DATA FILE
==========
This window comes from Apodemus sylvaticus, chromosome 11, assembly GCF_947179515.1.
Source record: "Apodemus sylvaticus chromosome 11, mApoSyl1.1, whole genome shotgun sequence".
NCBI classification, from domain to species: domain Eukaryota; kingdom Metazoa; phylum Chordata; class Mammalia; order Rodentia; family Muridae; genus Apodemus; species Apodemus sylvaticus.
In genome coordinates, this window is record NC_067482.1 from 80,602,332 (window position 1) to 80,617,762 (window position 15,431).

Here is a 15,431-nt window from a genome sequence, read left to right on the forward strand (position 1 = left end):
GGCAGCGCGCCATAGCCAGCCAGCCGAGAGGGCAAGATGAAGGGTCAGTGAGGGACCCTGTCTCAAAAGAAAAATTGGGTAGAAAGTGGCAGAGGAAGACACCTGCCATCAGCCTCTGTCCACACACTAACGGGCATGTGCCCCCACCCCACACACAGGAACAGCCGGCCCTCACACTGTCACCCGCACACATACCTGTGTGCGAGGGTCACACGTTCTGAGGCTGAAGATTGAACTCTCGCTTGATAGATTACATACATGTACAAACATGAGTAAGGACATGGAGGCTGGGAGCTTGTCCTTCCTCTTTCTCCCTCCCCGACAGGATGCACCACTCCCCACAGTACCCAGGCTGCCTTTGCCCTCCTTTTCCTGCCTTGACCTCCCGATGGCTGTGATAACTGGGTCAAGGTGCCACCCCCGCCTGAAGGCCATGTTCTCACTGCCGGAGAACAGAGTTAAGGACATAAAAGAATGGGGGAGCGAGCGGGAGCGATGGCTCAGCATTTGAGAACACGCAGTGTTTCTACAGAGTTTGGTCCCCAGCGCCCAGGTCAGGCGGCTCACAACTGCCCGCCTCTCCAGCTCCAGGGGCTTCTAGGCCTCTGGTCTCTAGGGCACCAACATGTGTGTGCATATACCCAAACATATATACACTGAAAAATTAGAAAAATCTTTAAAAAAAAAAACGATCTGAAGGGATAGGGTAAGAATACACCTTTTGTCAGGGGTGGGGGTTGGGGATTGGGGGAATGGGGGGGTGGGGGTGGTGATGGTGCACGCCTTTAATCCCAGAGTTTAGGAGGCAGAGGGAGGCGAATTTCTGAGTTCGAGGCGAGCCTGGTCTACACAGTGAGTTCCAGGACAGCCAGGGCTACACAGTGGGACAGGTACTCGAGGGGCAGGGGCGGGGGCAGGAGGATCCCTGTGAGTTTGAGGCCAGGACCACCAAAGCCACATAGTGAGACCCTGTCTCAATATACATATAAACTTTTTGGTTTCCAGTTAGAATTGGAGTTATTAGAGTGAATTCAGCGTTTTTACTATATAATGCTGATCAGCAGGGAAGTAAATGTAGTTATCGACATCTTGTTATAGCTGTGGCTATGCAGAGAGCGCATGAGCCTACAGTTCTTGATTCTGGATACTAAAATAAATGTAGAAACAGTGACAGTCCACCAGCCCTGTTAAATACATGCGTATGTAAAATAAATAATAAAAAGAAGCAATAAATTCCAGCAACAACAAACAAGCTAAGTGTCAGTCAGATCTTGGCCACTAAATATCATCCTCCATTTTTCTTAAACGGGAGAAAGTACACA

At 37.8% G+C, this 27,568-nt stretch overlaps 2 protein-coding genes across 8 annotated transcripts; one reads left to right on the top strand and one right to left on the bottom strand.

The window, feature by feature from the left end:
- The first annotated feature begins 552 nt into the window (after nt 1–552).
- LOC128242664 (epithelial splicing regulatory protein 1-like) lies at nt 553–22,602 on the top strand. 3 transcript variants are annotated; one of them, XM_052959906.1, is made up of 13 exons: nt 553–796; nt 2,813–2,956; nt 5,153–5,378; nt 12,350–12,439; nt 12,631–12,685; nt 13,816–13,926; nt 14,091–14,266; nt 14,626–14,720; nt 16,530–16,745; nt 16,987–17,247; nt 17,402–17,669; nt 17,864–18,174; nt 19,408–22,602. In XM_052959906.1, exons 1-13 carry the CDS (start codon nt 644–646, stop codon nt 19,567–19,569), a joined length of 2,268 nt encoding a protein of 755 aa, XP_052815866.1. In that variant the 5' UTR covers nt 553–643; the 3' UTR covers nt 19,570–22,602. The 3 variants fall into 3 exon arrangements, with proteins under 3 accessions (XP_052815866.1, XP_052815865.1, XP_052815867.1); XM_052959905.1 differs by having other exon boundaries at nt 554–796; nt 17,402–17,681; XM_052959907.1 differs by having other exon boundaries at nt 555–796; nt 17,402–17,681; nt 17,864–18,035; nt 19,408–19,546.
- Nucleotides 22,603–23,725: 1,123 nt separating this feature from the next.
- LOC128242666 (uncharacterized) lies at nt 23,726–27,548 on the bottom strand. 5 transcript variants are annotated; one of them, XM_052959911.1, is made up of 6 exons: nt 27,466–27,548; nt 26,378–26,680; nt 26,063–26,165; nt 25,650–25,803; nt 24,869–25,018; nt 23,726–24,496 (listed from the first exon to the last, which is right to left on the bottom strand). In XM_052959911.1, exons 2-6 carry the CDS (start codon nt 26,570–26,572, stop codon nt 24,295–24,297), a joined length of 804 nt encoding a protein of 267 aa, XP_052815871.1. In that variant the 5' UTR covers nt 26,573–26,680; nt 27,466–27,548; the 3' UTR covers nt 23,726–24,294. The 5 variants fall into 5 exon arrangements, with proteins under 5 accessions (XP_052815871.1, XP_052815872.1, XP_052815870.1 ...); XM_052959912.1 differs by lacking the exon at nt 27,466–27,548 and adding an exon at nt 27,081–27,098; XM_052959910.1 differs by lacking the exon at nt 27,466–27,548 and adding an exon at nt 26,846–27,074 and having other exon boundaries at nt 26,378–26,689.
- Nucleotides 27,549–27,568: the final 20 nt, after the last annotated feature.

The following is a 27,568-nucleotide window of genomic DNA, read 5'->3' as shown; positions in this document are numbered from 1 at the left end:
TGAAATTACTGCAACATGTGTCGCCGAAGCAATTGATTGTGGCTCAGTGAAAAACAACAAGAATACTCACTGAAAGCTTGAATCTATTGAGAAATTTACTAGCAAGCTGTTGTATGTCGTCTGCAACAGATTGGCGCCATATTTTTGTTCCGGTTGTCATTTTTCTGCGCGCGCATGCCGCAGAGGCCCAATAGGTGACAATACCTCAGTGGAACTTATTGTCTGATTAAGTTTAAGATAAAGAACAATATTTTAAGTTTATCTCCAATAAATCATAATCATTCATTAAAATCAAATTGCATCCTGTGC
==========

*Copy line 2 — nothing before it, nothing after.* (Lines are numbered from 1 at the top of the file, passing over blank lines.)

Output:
Source record: "Apodemus sylvaticus chromosome 11, mApoSyl1.1, whole genome shotgun sequence".